When Thoeun learned about our medical partner, Children’s Surgical Centre, he traveled for two hours with his son seeking treatment. Thoeun needs a surgical procedure to remove the abnormal conjunctiva from the cornea surface and replace it with a conjunctival graft to prevent recurrence. The total cost of his procedure is $216 and this covers medications, supplies, and inpatient care for two days. The procedure is scheduled for May 21st.

Thoeun shared, “I hope after surgery my eye can see well and feel comfortable. I want to go to the rice field and plant more vegetables.”

Thoeun is a 63-year-old farmer from Cambodia. He has one daughter, three sons, and eight grandchildren. Sadly, Thoeun's wife passed away yea...

Read more

Thoeun's Timeline

  • May 21, 2021

    Thoeun was submitted by Sieng Heng at Children's Surgical Centre.

  • May 21, 2021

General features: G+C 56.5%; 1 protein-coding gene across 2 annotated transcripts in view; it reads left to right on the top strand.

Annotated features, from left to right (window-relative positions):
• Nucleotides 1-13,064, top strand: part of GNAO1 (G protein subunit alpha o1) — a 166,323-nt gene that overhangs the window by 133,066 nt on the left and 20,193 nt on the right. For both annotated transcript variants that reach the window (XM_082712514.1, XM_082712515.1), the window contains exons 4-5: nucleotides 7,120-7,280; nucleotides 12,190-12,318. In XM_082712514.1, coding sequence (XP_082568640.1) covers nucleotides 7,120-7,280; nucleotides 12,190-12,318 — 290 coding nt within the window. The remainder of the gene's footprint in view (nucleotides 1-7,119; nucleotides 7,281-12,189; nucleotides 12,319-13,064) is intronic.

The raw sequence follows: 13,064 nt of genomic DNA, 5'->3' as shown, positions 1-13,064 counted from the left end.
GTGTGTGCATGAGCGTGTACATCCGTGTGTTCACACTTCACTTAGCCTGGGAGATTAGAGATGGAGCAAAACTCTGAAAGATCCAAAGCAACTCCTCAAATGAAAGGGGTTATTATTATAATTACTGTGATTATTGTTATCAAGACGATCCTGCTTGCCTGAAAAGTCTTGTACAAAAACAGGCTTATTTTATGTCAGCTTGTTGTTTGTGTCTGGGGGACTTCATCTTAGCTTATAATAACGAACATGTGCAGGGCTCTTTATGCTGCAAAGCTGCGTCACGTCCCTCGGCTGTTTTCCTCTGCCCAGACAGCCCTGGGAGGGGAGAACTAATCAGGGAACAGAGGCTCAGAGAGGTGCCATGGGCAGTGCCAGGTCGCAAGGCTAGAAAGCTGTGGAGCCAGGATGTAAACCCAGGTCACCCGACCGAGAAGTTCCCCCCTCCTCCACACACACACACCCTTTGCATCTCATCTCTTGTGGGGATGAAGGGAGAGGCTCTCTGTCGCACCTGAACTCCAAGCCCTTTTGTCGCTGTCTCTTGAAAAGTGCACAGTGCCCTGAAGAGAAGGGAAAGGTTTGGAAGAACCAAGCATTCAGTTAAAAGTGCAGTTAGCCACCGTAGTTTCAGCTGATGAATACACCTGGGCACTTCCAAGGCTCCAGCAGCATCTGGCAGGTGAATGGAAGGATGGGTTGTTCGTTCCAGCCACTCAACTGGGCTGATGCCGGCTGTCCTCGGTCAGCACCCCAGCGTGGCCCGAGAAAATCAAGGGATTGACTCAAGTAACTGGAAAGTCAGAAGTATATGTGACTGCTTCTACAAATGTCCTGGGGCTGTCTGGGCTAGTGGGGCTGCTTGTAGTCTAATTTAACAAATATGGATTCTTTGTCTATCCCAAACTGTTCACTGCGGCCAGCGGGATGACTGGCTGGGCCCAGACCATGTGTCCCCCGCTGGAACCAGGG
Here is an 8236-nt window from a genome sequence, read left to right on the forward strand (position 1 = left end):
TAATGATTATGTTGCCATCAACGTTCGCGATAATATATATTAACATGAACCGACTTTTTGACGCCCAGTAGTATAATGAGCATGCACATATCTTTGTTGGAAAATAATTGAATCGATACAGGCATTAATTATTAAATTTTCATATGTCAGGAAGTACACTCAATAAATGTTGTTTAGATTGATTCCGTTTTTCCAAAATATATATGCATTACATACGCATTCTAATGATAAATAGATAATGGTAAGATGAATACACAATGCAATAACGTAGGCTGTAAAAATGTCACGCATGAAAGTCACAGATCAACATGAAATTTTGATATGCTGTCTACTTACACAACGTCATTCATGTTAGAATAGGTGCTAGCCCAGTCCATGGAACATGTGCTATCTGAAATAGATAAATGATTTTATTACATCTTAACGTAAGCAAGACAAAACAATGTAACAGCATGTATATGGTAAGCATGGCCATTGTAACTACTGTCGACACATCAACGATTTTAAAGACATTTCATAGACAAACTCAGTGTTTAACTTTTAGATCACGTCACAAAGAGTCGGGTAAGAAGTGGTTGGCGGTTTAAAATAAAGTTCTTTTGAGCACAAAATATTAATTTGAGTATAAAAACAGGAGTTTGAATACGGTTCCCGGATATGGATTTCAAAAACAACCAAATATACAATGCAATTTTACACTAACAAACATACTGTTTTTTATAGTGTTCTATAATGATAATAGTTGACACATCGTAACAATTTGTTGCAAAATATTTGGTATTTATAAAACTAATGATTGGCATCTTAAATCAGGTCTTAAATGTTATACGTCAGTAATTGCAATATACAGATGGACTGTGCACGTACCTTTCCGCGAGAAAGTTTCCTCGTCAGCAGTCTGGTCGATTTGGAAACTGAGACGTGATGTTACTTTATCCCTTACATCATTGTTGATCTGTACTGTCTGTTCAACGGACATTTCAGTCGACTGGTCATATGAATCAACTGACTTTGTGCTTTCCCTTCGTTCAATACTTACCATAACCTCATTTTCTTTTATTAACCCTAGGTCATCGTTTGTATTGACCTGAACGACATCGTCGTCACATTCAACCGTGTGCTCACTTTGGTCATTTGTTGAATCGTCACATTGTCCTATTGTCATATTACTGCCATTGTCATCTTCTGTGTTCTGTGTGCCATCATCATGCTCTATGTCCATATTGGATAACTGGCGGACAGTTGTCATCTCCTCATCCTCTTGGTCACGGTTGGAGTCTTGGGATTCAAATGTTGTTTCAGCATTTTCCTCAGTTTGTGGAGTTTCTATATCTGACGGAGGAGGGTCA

Thoeun received treatment at Kien Khleang National Rehabilitation Centre in Cambodia. Medical partners often provide care to patients accepted by Watsi before those patients are fully funded, operating under the guarantee that the cost of care will be paid for by donors.

  • May 24, 2021

    Thoeun's profile was published to start raising funds.

  • July 1, 2021

    Thoeun's treatment was successful. Read the update.

  • August 23, 2021

    Thoeun's treatment was fully funded.

Funded by 4 donors

Funded by 4 donors

  • Cost Breakdown
  • Diagnosis
  • Procedure
On average, it costs $216 for Thoeun's treatment
Hospital Fees
Medical Staff
  • Symptoms
  • Impact on patient's life
  • Cultural or regional significance

​What kinds of symptoms do patients experience before receiving treatment?